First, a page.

Scotland to move convicted rapist trans woman out of female prison
LONDON (Reuters) - Scotland will move a transgender woman convicted of rape out of an all-female prison after concerns were raised over the safety of other inmates, First Minister Nicola Sturgeon said on Thursday.
Isla Bryson was convicted this week of raping two women in 2016 and 2019 when she was a man called Adam Graham, and she has been held initially at Cornton Vale women's prison in central Scotland, local media reported.
The case comes weeks after the Scottish parliament passed a bill to make it easier for people to change their legal gender, drawing criticism from some women's rights campaigners who argue that predatory men could use it to access single-sex spaces such as bathrooms.
The British government has since said it will block the legal change because it would have an impact on equality matters across the rest of the country.
"Given the understandable public and parliamentary concern in this case, I can confirm to parliament that this prisoner will not be incarcerated at Cornton Vale women's prison," Sturgeon told Scotland's devolved parliament.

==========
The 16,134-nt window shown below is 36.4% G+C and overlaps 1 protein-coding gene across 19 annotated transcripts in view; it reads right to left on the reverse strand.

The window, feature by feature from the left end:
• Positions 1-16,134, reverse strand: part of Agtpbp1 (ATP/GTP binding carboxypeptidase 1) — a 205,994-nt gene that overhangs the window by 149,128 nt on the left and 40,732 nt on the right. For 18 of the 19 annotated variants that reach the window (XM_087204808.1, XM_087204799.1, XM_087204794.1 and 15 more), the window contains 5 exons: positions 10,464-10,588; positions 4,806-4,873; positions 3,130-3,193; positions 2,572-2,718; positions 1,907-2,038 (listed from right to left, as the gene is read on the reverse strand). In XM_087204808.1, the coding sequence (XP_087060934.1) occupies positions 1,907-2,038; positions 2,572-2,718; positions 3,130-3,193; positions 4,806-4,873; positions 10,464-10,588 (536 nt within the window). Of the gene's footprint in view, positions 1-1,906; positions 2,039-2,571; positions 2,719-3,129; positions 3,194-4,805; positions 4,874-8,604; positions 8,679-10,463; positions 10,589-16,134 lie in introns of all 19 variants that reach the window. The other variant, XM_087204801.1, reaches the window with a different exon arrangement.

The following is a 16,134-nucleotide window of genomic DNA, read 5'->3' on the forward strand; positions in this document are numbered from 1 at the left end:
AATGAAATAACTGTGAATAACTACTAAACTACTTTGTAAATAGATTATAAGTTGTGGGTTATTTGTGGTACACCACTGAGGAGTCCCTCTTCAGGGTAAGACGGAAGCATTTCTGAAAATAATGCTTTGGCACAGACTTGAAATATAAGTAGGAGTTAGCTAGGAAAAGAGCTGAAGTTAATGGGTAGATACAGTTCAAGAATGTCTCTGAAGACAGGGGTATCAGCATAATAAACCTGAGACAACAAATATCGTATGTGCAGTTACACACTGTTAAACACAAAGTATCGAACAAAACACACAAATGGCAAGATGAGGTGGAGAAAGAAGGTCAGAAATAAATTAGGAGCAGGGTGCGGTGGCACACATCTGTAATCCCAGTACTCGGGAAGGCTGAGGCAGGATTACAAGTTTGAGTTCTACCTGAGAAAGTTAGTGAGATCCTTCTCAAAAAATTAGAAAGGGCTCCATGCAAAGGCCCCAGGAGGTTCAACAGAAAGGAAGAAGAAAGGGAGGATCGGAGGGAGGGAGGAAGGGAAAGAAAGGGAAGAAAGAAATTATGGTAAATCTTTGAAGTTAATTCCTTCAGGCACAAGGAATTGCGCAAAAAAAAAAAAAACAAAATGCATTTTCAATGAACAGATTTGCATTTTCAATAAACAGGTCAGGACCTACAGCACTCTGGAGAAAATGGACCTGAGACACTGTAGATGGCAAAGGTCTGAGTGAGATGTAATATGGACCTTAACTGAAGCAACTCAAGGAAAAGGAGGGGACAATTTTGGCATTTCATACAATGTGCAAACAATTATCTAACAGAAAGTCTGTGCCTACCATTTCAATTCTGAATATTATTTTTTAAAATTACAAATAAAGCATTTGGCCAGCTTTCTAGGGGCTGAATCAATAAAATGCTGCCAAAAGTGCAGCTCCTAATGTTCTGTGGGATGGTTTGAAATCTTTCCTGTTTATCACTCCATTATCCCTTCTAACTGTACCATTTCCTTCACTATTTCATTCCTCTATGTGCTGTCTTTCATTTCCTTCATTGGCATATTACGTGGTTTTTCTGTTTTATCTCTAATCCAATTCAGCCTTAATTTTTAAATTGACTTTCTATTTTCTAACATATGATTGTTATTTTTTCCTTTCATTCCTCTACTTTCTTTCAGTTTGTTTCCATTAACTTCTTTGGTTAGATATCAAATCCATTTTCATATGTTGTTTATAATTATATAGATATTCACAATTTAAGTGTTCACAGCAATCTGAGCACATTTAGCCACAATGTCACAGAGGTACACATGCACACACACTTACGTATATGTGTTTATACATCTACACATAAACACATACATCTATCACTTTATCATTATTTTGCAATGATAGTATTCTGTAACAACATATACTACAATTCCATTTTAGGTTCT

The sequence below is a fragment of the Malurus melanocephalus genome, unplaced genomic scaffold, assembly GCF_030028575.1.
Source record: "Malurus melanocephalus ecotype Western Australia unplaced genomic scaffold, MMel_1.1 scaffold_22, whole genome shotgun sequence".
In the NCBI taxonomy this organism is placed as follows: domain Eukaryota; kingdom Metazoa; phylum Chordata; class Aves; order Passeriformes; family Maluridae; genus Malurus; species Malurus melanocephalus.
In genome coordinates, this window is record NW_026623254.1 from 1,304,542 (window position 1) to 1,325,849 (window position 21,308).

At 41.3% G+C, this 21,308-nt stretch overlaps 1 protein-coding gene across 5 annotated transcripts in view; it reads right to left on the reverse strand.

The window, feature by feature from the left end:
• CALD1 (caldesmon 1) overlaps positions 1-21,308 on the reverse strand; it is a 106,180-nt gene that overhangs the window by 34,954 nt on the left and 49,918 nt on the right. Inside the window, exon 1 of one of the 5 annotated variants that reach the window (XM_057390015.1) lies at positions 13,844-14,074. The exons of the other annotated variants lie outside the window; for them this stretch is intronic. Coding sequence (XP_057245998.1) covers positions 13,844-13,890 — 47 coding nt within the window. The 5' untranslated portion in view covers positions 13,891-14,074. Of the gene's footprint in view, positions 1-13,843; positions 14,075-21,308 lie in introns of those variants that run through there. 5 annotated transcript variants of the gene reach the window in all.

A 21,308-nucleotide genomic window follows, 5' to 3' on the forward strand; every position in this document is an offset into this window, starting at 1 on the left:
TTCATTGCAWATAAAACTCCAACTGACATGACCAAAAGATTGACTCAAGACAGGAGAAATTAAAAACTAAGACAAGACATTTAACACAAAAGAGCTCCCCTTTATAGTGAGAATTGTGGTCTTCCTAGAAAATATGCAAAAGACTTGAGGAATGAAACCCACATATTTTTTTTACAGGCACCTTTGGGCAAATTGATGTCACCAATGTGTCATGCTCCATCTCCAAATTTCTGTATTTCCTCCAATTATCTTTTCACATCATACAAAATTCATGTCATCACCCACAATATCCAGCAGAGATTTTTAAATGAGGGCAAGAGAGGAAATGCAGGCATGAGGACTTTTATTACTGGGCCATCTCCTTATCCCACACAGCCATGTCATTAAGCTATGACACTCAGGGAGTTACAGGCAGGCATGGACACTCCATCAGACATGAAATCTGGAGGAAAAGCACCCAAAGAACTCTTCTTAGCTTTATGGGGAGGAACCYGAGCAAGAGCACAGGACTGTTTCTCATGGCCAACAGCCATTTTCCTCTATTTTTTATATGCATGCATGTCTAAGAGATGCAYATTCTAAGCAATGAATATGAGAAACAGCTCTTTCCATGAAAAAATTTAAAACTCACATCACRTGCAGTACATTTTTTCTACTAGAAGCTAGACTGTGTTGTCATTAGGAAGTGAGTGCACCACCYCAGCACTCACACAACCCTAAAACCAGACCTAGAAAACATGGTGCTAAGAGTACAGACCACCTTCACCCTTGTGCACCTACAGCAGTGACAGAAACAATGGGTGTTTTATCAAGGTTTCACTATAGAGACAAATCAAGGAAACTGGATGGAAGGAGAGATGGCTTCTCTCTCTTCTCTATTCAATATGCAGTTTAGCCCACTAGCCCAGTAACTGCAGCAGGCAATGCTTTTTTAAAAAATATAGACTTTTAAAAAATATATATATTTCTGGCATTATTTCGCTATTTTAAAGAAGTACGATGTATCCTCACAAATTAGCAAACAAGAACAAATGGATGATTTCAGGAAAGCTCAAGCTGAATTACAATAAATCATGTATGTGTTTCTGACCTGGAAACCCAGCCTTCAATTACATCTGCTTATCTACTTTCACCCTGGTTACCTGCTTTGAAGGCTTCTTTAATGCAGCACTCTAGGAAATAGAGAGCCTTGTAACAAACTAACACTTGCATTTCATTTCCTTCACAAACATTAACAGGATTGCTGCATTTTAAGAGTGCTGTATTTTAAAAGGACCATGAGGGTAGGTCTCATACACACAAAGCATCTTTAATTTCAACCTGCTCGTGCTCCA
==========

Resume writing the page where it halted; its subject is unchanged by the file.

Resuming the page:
The move comes after campaigners, politicians and a United Nations human rights expert all raised concerns over Bryson being housed in a women's prison.
"Before the ... bill even comes into force, rapists are already exploiting current laws," Scottish Conservative leader Douglas Ross said in a statement. "We shouldn't make it any easier for them to attack women."
Scotland's bill has deepened a rift with the government of British Prime Minister Rishi Sunak in London, with the two already at loggerheads over whether Scotland can hold another independence referendum.
Scotland's devolved parliament can make its own laws, but the UK can veto legislation if it deems it to interfere with matters within the national jurisdiction. Britain's move to block the gender bill is the first time it has invoked that power.
The bill, passed in December, made Scotland the first nation of the United Kingdom to back a self-identification process for changing gender, including removing the need for a medical diagnosis of gender dysphoria and lowering the minimum age to 16 from 18.
Sturgeon has called the UK's blocking of the bill a "full-frontal attack" on the Scottish Parliament.
(Reporting by Sachin Ravikumar; Editing by Hugh Lawson)